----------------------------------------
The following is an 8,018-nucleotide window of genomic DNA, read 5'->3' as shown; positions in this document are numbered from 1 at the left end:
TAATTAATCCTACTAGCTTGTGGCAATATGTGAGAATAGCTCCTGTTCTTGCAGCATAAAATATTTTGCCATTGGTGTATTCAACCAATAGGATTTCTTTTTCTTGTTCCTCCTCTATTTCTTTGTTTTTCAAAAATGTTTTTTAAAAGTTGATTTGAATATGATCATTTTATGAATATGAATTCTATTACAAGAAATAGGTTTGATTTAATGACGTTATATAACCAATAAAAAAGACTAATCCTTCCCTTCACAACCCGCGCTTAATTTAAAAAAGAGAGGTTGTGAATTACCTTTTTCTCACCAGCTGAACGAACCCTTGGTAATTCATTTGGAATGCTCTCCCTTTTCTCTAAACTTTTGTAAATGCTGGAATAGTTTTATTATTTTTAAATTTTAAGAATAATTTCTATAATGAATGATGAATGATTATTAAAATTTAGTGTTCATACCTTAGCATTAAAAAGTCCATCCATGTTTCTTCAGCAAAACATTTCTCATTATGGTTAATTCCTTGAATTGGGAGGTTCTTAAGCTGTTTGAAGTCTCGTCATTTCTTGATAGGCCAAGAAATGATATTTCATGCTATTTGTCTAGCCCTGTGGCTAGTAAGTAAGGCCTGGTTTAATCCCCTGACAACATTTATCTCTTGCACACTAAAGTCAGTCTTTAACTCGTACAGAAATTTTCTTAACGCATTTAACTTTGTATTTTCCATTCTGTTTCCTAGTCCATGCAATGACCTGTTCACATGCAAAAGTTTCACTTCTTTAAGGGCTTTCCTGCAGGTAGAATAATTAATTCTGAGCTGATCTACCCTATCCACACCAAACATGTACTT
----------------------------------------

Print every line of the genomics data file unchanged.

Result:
The following is an 8,018-nucleotide window of genomic DNA, read 5'->3' as shown; positions in this document are numbered from 1 at the left end:
TAATTAATCCTACTAGCTTGTGGCAATATGTGAGAATAGCTCCTGTTCTTGCAGCATAAAATATTTTGCCATTGGTGTATTCAACCAATAGGATTTCTTTTTCTTGTTCCTCCTCTATTTCTTTGTTTTTCAAAAATGTTTTTTAAAAGTTGATTTGAATATGATCATTTTATGAATATGAATTCTATTACAAGAAATAGGTTTGATTTAATGACGTTATATAACCAATAAAAAAGACTAATCCTTCCCTTCACAACCCGCGCTTAATTTAAAAAAGAGAGGTTGTGAATTACCTTTTTCTCACCAGCTGAACGAACCCTTGGTAATTCATTTGGAATGCTCTCCCTTTTCTCTAAACTTTTGTAAATGCTGGAATAGTTTTATTATTTTTAAATTTTAAGAATAATTTCTATAATGAATGATGAATGATTATTAAAATTTAGTGTTCATACCTTAGCATTAAAAAGTCCATCCATGTTTCTTCAGCAAAACATTTCTCATTATGGTTAATTCCTTGAATTGGGAGGTTCTTAAGCTGTTTGAAGTCTCGTCATTTCTTGATAGGCCAAGAAATGATATTTCATGCTATTTGTCTAGCCCTGTGGCTAGTAAGTAAGGCCTGGTTTAATCCCCTGACAACATTTATCTCTTGCACACTAAAGTCAGTCTTTAACTCGTACAGAAATTTTCTTAACGCATTTAACTTTGTATTTTCCATTCTGTTTCCTAGTCCATGCAATGACCTGTTCACATGCAAAAGTTTCACTTCTTTAAGGGCTTTCCTGCAGGTAGAATAATTAATTCTGAGCTGATCTACCCTATCCACACCAAACATGTACTT